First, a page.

When you sit in front of a Windows PC computer, and you do some complex task, an hourglass comes on and you can see the computer is crunching away. Eventually, an answer pops up. Or else, it gets stuck and you would have to kill the task. What is going on? Sometimes, a program gets stuck in an endless loop. All computer programs are susceptible to this. In a human brain, we don’t have this. We have something called common sense. When a problem is too complex, we make a decision that is not perfect but as a best guess, this is based on our experience and our instinct. Unfortunately, a computer does not have it.

Details...

If I was to design a model to simulate what is going on in our brain, it may look something like this. I would call this a filter operation. Our brain has numerous inputs that comes from our senses. That includes our vision, our hearing our touch and our taste and our smell. In addition, we have a database of knowledge that includes the history of our experiences up to this point. The “filter” is our brain creating a logical sorting of all these inputs and deciding which to let through and which to ignore. Afterwards, our brain make a decison. The answer is not a binary tree but a tertiary result. The response may be to take left, or right or stay put. Assuming there were enough information, we decide to go left or right. However, if there were not enough information, we may choose to stay put. Finally, if there were incomplete information, our brain may decide to use our past experience to make an educated guess. With each of these guess, and seeing the results, our brain make adjustments and corrections. That is what give us the gut instinct.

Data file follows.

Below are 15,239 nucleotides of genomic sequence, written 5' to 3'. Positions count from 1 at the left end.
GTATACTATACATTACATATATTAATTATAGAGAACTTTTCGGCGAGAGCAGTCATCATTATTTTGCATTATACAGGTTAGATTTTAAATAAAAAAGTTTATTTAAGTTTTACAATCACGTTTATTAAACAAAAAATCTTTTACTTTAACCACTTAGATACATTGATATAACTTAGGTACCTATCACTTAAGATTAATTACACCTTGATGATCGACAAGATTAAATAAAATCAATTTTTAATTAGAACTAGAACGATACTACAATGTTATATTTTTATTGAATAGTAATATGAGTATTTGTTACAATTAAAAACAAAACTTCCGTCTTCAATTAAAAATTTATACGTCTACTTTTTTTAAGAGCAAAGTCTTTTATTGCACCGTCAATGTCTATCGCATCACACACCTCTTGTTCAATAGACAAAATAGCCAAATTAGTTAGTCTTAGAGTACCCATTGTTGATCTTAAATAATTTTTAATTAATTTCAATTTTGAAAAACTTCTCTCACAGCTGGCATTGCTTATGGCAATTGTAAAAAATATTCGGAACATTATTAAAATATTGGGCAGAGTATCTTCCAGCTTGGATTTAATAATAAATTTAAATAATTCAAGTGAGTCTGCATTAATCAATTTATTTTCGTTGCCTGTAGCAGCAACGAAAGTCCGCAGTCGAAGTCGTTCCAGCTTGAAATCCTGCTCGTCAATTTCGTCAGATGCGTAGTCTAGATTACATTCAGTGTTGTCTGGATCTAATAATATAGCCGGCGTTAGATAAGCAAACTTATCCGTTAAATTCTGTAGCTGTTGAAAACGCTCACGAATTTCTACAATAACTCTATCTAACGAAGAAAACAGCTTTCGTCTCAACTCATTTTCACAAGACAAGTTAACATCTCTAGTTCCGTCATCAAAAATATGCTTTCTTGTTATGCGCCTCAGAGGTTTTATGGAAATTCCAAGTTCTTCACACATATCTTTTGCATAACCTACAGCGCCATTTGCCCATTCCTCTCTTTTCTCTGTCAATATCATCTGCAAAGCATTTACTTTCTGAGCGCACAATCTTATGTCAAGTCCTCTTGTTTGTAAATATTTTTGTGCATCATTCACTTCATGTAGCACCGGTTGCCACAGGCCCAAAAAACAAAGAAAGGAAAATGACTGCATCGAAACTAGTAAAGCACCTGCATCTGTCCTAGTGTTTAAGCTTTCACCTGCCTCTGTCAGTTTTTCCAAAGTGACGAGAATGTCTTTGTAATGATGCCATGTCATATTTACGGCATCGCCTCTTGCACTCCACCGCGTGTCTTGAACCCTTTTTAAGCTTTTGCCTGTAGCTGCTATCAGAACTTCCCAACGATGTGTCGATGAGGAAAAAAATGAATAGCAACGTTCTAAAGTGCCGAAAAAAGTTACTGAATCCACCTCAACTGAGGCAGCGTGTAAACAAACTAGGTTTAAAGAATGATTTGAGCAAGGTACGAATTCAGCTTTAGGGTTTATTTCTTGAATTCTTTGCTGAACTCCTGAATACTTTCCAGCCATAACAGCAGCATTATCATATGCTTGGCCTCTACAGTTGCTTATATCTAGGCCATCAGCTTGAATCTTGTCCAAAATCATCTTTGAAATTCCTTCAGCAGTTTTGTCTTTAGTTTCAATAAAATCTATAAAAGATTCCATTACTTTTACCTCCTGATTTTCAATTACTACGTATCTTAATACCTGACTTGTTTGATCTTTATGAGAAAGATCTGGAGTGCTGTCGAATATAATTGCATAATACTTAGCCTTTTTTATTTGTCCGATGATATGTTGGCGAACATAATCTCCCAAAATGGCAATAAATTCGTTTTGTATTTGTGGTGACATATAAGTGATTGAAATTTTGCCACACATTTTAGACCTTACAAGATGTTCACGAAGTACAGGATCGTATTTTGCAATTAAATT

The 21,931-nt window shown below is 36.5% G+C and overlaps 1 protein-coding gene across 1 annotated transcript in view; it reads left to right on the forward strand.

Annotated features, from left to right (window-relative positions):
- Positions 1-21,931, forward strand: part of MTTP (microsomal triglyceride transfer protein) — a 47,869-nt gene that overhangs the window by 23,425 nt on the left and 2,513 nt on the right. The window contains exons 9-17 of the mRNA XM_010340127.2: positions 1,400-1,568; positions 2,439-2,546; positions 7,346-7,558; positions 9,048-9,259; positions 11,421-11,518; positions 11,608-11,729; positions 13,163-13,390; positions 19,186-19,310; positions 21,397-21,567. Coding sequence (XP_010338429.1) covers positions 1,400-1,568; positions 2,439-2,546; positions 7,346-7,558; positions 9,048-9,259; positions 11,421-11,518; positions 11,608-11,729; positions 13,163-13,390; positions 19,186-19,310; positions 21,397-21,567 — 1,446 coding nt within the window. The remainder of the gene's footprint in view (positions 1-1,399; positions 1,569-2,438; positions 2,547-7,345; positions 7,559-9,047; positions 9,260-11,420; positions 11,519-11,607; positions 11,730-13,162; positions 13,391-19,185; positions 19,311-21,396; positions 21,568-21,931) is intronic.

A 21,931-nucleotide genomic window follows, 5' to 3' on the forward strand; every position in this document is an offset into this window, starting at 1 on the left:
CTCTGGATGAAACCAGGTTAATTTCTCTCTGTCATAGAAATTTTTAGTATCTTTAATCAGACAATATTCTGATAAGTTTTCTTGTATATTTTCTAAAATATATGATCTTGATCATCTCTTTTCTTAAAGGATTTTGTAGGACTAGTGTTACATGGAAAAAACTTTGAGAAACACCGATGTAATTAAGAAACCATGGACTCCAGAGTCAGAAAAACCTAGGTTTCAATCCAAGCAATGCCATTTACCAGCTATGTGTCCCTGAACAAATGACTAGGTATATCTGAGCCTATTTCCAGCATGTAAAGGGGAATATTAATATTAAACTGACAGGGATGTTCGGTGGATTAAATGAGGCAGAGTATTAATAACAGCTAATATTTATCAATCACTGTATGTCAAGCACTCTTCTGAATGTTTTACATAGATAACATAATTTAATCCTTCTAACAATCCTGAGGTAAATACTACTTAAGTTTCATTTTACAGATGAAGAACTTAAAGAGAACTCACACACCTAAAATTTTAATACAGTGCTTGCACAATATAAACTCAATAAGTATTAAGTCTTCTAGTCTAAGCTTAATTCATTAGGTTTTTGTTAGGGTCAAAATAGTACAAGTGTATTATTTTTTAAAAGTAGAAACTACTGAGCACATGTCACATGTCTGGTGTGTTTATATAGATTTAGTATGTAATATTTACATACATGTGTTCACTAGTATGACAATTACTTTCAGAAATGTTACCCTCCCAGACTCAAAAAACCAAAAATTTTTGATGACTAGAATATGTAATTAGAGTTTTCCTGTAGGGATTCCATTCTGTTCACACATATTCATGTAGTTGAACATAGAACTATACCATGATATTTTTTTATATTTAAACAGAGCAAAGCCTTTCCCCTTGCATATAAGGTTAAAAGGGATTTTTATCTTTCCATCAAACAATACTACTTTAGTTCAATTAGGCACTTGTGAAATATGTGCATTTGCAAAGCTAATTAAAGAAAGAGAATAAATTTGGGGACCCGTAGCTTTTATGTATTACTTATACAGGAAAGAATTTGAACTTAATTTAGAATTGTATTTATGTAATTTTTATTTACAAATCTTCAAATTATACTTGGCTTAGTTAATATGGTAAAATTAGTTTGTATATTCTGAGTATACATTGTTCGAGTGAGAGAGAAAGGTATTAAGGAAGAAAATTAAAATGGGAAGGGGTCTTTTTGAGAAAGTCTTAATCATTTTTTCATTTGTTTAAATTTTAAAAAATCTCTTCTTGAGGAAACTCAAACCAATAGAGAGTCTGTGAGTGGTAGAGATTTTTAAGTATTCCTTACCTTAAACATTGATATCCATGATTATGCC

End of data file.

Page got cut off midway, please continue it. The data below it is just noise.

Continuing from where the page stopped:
Intelligence